Obsessive—compulsive symptoms are associated with increased delay discounting in a novel hand-washing task.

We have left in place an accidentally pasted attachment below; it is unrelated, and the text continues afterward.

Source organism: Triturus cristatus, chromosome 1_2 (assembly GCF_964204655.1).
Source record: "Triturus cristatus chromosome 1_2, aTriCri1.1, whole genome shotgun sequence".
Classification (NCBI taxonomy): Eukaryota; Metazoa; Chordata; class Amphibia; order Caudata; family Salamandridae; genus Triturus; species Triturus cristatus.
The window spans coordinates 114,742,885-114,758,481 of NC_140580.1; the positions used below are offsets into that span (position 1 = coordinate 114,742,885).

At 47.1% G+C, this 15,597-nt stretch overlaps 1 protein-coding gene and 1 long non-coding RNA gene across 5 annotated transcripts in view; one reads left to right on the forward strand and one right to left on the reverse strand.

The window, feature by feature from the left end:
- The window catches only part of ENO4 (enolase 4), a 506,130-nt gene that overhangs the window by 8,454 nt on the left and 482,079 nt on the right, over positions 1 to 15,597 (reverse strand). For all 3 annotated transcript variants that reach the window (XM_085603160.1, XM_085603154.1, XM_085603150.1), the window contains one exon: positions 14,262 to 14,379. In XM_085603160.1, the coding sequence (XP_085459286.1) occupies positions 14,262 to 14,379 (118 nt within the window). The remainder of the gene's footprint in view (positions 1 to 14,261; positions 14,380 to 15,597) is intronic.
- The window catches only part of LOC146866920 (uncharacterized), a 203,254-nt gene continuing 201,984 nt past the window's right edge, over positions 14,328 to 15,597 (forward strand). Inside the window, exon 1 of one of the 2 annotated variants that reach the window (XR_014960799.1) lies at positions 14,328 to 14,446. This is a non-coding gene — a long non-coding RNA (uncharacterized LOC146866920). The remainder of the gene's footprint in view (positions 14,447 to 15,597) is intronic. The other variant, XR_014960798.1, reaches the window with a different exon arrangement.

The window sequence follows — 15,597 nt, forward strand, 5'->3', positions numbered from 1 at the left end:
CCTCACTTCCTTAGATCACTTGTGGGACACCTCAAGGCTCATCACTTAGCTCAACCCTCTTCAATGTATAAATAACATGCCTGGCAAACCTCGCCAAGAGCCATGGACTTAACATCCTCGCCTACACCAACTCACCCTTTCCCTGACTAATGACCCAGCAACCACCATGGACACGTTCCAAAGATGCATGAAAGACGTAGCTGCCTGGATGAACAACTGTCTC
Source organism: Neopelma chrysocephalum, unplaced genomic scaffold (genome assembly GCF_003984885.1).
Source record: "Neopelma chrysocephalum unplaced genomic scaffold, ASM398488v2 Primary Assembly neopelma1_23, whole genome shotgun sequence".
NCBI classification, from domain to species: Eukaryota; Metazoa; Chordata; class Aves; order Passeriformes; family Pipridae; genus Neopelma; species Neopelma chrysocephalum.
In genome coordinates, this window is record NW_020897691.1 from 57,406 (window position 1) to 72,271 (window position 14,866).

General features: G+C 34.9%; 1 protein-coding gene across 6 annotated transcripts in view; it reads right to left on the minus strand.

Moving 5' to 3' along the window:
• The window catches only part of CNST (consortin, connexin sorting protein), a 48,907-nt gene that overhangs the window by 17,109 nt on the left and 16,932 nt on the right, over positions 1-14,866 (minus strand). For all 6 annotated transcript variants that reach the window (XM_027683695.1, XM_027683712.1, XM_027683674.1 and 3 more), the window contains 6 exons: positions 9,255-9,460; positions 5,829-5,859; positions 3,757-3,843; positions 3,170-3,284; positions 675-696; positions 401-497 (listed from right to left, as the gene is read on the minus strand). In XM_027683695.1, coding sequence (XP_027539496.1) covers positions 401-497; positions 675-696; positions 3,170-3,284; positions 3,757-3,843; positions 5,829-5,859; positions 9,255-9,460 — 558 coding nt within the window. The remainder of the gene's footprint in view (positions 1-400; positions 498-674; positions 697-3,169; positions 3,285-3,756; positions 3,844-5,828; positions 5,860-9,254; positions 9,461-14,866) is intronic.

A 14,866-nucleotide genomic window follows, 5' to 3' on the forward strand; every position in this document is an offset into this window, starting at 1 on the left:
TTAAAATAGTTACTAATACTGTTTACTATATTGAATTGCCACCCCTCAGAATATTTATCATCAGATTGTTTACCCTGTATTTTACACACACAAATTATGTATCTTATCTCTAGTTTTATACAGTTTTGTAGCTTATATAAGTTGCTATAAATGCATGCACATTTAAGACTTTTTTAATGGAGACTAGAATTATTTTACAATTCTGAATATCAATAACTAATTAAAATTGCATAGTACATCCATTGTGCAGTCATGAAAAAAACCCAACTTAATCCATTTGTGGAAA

Delay discounting is a theoretical framework for assessing impulsivity characterized by a tendency to choose SSRs over LLRs. Despite the potential therapeutic value of targeting impulsive choice in the context of obsessive—compulsive (OC) symptoms, little research has been done to examine the link between the 2. In the present study, we examined the role of impulsivity in OC symptoms using a monetary and novel hand-washing delay-discounting task. Participants completed both delay-discounting procedures, as well as the Obsessive—Compulsive Inventory–Revised (OCI-R; Foa et al.,2002). Participants who showed steeper delay discounting in the monetary discounting task also tended to discount steeply in the washing task. In addition, participants showed significantly more delay discounting in the washing than in the monetary task, suggesting contextual control over impulsive behavior. Further, participants with washing compulsions demonstrated greater delay discounting on the washing task than those without washing compulsions. Higher scores on the Washing subscale of the OCI-R uniquely predicted delay discounting in the washing task at a level of marginal significance. Our findings suggest that impulsivity may be implicated in OC symptoms, and indicate the need for a more precise conceptualization of the relationship between impulsivity and compulsivity. (PsycINFO Database Record (c) 2019 APA, all rights reserved)